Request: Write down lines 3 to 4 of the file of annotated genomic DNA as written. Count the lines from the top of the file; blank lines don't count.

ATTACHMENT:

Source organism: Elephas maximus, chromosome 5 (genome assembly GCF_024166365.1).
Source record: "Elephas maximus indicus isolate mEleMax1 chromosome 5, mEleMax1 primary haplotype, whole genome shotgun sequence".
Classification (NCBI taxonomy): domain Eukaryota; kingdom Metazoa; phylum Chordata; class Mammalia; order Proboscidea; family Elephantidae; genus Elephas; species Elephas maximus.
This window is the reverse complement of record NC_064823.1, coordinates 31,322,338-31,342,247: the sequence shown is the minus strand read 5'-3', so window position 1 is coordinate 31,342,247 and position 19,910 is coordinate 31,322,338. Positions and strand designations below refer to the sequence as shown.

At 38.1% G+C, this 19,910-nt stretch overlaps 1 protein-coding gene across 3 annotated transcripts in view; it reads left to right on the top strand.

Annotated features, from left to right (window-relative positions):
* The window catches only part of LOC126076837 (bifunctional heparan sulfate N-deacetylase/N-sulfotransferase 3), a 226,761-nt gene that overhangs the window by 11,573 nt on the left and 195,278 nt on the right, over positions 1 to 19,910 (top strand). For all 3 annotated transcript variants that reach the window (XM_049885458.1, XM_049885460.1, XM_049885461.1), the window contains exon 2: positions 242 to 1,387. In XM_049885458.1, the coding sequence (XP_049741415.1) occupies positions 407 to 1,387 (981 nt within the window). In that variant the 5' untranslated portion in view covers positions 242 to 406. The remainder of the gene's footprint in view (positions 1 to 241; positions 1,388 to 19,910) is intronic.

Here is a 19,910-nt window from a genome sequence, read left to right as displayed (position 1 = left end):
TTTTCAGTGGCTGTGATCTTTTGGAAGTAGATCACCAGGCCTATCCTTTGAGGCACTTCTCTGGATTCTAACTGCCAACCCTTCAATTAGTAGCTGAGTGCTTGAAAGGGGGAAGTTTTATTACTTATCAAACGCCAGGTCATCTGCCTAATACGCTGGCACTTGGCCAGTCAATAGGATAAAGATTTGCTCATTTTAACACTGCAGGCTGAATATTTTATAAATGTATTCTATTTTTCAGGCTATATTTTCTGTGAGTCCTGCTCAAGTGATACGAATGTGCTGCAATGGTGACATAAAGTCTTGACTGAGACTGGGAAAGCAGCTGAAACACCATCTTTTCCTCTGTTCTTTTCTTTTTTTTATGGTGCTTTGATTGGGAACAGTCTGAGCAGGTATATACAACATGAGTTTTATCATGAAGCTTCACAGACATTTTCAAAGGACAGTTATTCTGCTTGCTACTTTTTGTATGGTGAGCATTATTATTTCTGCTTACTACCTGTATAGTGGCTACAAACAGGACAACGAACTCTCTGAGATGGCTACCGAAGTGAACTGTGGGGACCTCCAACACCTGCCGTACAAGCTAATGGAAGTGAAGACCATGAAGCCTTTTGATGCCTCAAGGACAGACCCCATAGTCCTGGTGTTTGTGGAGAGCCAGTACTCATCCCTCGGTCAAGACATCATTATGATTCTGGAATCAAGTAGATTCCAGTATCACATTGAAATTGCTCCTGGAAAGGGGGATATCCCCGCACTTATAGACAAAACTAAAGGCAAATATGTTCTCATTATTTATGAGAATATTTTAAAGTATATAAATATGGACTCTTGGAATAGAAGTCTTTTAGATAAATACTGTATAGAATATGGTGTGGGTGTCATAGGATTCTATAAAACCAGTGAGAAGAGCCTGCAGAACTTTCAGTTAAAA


Classification (NCBI taxonomy): domain Eukaryota; kingdom Metazoa; phylum Chordata; class Mammalia; order Proboscidea; family Elephantidae; genus Elephas; species Elephas maximus.
This window is the reverse complement of record NC_064823.1, coordinates 31,322,338-31,342,247: the sequence shown is the minus strand read 5'-3', so window position 1 is coordinate 31,342,247 and position 19,910 is coordinate 31,322,338. Positions and strand designations below refer to the sequence as shown.